The Consumer Financial Protection Bureau issued a request for information Thursday on the bureau’s public reporting of consumer complaints, which has long vexed the financial services industry.
The CFPB is required by statute to collect, investigate and respond to consumer complaints.
The bureau's consumer complaint portal initially included only the name of an institution and the product targeted in the complaint. But the CFPB finalized a policy in 2015 that allowed consumers to publicize a "narrative" of their experiences.
Companies have complained that the portal includes unverified consumer complaints that are not vetted for accuracy by the agency, exposing companies to reputational harm and potential liability. Indeed, the database drew criticism over errors. In one instance, a single complaint was counted as 35 different complaints, American Banker found in 2015.
The agency will accept comments on the database for 90 days as part of acting CFPB Director Mick Mulvaney's "call for evidence," a public review announced in January to examine all of the bureau's processes, including civil investigative demands, enforcement processes and supervision.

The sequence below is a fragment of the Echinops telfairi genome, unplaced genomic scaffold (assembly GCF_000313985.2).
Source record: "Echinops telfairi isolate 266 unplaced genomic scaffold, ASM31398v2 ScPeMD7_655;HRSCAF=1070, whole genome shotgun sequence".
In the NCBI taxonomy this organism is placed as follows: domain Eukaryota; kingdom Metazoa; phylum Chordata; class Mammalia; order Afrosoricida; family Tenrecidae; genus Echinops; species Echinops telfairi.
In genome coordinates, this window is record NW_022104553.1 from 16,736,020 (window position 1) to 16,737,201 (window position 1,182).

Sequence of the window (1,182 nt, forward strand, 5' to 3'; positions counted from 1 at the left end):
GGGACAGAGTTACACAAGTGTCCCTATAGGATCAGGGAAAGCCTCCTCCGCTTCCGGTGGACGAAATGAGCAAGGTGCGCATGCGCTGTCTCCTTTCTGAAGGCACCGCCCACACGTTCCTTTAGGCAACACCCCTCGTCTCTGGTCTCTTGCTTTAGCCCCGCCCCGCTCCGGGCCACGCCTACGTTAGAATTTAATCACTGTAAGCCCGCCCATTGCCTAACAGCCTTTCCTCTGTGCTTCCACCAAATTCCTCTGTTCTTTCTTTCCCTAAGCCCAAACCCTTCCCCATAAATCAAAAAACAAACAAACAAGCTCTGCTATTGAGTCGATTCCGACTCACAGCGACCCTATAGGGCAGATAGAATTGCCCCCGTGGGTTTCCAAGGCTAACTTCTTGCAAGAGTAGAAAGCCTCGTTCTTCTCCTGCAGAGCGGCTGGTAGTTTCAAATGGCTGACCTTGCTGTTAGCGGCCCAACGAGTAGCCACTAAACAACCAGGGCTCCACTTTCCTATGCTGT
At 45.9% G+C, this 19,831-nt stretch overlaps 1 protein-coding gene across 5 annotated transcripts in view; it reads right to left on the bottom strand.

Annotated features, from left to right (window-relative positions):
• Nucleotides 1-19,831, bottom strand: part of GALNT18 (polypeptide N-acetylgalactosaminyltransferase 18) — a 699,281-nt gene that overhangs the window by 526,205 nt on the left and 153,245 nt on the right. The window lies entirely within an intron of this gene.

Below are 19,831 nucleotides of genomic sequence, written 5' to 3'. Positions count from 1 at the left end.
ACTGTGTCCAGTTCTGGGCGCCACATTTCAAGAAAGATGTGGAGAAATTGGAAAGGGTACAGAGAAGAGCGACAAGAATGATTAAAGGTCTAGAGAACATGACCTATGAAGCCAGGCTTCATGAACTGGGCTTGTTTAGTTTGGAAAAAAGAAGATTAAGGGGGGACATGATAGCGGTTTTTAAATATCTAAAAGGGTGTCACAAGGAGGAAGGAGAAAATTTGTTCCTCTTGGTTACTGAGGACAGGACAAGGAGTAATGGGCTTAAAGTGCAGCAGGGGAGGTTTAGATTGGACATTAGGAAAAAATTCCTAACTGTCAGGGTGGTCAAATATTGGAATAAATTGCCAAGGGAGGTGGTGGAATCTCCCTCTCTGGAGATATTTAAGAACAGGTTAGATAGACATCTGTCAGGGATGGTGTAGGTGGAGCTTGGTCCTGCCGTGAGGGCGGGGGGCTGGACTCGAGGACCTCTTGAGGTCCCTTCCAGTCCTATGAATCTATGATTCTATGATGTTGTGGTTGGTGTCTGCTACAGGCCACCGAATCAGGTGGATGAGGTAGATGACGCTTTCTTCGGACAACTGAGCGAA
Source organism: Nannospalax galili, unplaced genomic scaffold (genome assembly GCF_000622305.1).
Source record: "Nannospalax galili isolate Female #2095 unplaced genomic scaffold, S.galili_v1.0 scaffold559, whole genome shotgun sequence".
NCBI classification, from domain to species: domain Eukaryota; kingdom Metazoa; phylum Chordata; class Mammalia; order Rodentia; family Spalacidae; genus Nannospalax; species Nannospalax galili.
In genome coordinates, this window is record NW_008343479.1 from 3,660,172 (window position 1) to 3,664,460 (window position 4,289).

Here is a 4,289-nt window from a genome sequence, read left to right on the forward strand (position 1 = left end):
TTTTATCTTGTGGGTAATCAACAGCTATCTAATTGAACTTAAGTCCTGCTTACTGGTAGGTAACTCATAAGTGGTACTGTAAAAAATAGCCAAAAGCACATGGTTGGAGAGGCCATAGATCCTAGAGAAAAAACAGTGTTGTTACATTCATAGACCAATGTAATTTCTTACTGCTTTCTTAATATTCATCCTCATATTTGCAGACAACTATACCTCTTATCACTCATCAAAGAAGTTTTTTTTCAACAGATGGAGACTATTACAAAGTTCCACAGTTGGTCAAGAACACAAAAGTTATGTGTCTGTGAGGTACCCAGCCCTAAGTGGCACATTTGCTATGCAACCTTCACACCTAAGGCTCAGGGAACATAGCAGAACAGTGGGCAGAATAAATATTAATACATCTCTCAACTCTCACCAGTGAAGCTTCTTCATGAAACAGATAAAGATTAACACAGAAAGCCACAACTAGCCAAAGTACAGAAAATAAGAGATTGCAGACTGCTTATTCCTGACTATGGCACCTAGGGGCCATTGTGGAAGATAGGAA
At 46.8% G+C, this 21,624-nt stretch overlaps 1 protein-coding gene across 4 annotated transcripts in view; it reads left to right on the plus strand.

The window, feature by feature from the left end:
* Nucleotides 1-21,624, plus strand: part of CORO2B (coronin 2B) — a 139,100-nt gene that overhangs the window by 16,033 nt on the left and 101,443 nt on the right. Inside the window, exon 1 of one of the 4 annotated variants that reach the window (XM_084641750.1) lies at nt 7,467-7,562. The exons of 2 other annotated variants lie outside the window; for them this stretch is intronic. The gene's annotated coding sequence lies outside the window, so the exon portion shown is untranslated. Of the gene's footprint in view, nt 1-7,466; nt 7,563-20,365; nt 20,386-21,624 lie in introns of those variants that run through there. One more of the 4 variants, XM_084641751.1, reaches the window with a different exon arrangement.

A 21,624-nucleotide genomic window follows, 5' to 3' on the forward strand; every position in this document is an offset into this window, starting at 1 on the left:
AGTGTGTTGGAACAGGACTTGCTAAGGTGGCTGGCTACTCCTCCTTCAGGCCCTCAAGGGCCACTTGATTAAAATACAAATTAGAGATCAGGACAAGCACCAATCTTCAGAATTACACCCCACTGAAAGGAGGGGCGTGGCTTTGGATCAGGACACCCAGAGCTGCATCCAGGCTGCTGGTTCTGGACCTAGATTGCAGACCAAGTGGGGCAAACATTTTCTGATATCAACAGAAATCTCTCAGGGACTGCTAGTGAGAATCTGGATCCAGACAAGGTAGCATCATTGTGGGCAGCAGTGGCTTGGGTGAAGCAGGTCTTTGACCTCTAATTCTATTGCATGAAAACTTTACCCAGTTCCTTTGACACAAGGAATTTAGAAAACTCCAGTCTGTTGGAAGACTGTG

The request for comment on consumer complaints is the sixth in the series of 12 information requests overall. The move suggests an intent by the CFPB under Mulvaney's leadership to tailor the complaint database more to the industry's liking. The request asked for specific suggestions and examples of best practices to "ensure that markets for consumer financial products and services operate transparently and efficiently to facilitate access and innovation."
The CFPB is also asking whether it is beneficial or harmful for the bureau to publish the names of "the most complained-about companies," as well as whether the agency should notify the companies of their inclusion prior to publication "and invite company comment."
The CFPB also wants feedback on whether the bureau should "supplement observations from consumer complaints with observations of company responses to complaints," and on how much information should be shared on particular products and services.
The bureau specifically asked about how it could improve its reporting methodology and whether it should expand, maintain or limit access to complaint information that is now available to financial institutions and the public.
The CFPB said it wants comments to include legal citations and statutorily permissible suggestions including "whether the bureau should include more, less or the same amount of reporting on state and local complaint trends."